BOOK REVIEW: 'How Shakespeare Changed Everything': You'll Be Surprised at the Bard's Achievements

Reviewed by David M. Kinchen
BOOK REVIEW: 'How Shakespeare Changed Everything': You'll Be Surprised at the Bard's Achievements
Canadian novelist and Esquire columnist Stephen Marche earned his Ph.D. with a dissertation on Shakespeare because he believed Shakespeare -- whose works encompass  "the great globe itself"  of high and low culture,  to use the Bard's phrase   -- would never bore him. The author of "How Shakespeare Changed Everything" (Harper, an imprint of HarperCollins 224 pages, notes,  $21.99, also available as an e-book) delivers a book for the general reader that even an English major like me can appreciate -- and there's not a drop of boredom in this little book.

A requirement of my major was a semester of Shakespeare and we covered a lot of the Bard in that course more than 50 years ago, but I learned plenty from reading Marche's handy little book. It's 5.25 X 7.50 inches in size,  while most of the review copies I receive have dimensions of  6.50 X 9.25 or so inches, so it's a very handy size for slipping into a jacket pocket or purse and dip into just about anywhere.


We covered many of the plays and the sonnets and discussed his influence on English literature, but I didn't know until I read Marche's book that:


  • * Shakespeare coined more than 1,700 words, including hobnobglowlackluster, and dawn.
  • * Paul Robeson's 1943 performance as Othello on Broadway was a seminal moment in black history.
  • * Tolstoy wrote an entire book about Shakespeare's failures as a writer.
  • * In 1936, the Nazi Party tried to claim Shakespeare as a Germanic writer.
  • * Without Shakespeare, the book titles Infinite JestThe Sound and the FuryPale Fire, The Great Globe Itself (by diplomat William C. Bullitt) and Brave New World wouldn't exist.
Stephen Marche
Stephen Marche

The popular woman's name Jessica is a Shakespeare gift (she's Shylock's daughter in "The Merchant of Venice")  and starlings wouldn't be such an urban nuisance if a Shakespeare fanatic named Eugene Schlieffelin hadn't decided in 1890 to import 60 starlings from  Europe to New York's Central Park because the Bard mentioned the bird in one of his plays: the importer, a pharmaceutical manufacturer,  wanted all the birds mentioned by Shakespeare to be present in the U.S.! The hardy birds number in the hundreds of millions, range from the Gulf of Mexico to the Arctic Circle and are a boon to car washes everywhere.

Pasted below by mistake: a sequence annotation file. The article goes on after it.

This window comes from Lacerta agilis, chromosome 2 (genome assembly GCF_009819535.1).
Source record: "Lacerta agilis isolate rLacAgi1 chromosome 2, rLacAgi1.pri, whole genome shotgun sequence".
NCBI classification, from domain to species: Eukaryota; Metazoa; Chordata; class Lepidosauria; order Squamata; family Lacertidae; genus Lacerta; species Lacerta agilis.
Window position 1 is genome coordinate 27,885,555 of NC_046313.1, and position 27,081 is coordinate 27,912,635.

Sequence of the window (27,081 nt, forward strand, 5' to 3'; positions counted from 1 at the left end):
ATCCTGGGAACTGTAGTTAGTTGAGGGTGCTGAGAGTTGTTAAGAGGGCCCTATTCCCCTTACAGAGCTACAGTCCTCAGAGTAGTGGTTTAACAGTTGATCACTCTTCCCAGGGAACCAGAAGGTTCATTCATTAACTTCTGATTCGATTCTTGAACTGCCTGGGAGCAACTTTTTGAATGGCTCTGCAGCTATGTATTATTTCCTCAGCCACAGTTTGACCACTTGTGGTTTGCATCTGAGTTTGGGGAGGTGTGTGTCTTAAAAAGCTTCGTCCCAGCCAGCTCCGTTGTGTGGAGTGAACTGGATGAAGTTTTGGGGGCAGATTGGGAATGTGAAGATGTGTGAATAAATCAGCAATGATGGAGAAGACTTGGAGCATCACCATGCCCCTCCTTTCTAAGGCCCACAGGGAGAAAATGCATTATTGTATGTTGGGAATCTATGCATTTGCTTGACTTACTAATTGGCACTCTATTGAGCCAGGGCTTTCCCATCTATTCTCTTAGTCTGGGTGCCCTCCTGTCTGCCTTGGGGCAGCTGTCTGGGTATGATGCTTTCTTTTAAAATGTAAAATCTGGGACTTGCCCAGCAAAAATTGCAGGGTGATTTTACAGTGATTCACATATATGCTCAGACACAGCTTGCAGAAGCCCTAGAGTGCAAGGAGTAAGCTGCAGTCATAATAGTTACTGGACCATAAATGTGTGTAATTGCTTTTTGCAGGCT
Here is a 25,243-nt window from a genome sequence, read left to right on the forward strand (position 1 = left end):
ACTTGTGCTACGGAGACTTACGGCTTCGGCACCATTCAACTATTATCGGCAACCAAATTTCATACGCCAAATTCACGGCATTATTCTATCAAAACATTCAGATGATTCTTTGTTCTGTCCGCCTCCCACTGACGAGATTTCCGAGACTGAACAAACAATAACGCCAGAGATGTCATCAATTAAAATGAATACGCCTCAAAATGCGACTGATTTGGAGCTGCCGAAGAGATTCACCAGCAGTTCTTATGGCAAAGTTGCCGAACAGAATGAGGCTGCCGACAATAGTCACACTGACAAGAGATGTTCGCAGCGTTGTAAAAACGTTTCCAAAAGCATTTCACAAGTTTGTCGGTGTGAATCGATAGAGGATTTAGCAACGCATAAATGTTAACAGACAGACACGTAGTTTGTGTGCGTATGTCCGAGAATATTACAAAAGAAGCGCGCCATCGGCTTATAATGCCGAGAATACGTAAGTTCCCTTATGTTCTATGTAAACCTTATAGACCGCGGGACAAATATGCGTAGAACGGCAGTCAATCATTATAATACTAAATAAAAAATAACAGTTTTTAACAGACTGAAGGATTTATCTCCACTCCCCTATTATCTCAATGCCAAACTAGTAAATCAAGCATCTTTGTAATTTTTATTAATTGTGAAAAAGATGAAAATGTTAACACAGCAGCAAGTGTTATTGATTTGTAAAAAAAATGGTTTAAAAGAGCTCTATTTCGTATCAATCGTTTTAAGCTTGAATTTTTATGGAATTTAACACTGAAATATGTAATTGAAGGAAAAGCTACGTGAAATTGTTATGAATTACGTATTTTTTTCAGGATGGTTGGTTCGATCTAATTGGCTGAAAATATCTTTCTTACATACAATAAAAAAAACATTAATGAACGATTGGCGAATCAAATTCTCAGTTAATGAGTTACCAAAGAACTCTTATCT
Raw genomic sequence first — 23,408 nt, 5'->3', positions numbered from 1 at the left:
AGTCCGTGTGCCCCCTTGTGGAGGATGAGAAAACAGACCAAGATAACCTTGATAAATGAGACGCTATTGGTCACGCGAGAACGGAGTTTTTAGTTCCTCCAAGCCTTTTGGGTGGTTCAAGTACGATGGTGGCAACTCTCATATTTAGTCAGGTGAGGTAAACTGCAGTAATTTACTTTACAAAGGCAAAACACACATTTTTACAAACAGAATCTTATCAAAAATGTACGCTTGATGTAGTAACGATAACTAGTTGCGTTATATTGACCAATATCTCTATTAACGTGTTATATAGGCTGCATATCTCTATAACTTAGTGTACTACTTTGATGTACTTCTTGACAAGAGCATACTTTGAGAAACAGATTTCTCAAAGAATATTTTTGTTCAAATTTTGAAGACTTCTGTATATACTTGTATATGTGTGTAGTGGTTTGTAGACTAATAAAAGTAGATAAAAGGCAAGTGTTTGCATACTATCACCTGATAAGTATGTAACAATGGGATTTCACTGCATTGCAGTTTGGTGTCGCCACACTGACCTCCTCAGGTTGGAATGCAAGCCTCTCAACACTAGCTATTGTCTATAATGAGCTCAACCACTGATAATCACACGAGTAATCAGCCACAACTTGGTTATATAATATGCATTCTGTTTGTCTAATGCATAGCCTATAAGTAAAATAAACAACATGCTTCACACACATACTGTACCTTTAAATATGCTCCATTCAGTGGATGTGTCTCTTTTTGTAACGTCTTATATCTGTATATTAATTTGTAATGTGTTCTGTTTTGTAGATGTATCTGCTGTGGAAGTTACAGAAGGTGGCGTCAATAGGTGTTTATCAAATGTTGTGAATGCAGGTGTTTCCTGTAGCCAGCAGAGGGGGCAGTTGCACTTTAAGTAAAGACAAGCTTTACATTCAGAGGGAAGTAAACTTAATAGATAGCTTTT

For a handy list of phrases introduced by Shakespeare, consult the list compiled by British journalist Bernard Levin and reproduced in part on pages 26, 27 and 28 in Marche's book. If you say "it's Greek to me," you're quoting the Bard. If you're "hoodwinked," ditto. Also: "tongue-tied, high time, bag and baggage, tower of strength, a laughing stock, the devil incarnate" and so on and so on.


One of Marche's jobs after earning his doctorate was teaching English at The City College of New York in Harlem, a job he loved both because of the students and the neighborhood. Teaching Shakespeare in Harlem convinced Marche that Shakespeare was racist "so racist, I thought that certain plays shouldn't be taught at the high school level." Two of them are "Othello" and "The Merchant of Venice" because of their attitudes toward blacks and Jews, respectively.


He expands on this theme with essays on the performances of both plays around the world, including "The Merchant of Venice" in a Jewish theatre in pre-Israel Palestine in 1936 and its performances -- and subsequent protests -- in Israel. Both essays are worth reading -- as are all the essays -- and I again stress that this book is primarily for the general reader, not the Shakespeare specialist. I particularly enjoyed the dialogue between two giants of Russian literature -- Anton Chekhov and Leo Tolstoy -- differed on the greatness of Shakespeare, with Chekhov admiring the Bard's genius and Tolstoy dismissing him as mediocre. Needless to say, I'm with Chekhov on this argument.


"How Shakespeare Changed Everything" brings together mall food courts, Justin Bieber, Leonardo DiCaprio, Sigmund Freud, Victorian English painters and photographers and just about everybody influenced in one way or another by Shakespeare, "the most influential person who ever lived" in Marche's perhaps overheated phrase. 


And, I'll end this revel -- I mean review -- with a favorite passage of mine from "The Tempest," with Prospero talking:


You do look, my son, in a moved sort, / As if you were dismay'd: be cheerful, sir. / Our revels now are ended. These our actors, / As I foretold you, were all spirits and / Are melted into air, into thin air: / And, like the baseless fabric of this vision, / The cloud-capp'd towers, the gorgeous palaces, / The solemn temples, the great globe itself, / Ye all which it inherit, shall dissolve / And, like this insubstantial pageant faded, / Leave not a rack behind. / We are such stuff / As dreams are made on, and our little life / Is rounded with a sleep. Sir, I am vex'd; / Bear with my weakness; my, brain is troubled: / Be not disturb'd with my infirmity: / If you be pleased, retire into my cell / And there repose: a turn or two I'll walk, / To still my beating mind.


About the author

Stephen Marche is the author of author of Shining at the Bottom of the Sea (2007) and Raymond and Hannah (2005). He currently writes "A Thousand Words About Our Culture," a monthly column for Esquire magazine, which in 2011 was a finalist for the ASME National Magazine Award for Commentary, in addition to opinion pieces for The New York Times, The Wall Street Journal, The New Republic, Salon.com, The Globe and Mail and The Toronto Star. He received a doctorate in Early Modern Drama in 2005 from the University of Toronto. His website is www.StephenMarche.com. Publisher's website: www.harpercollins.com.

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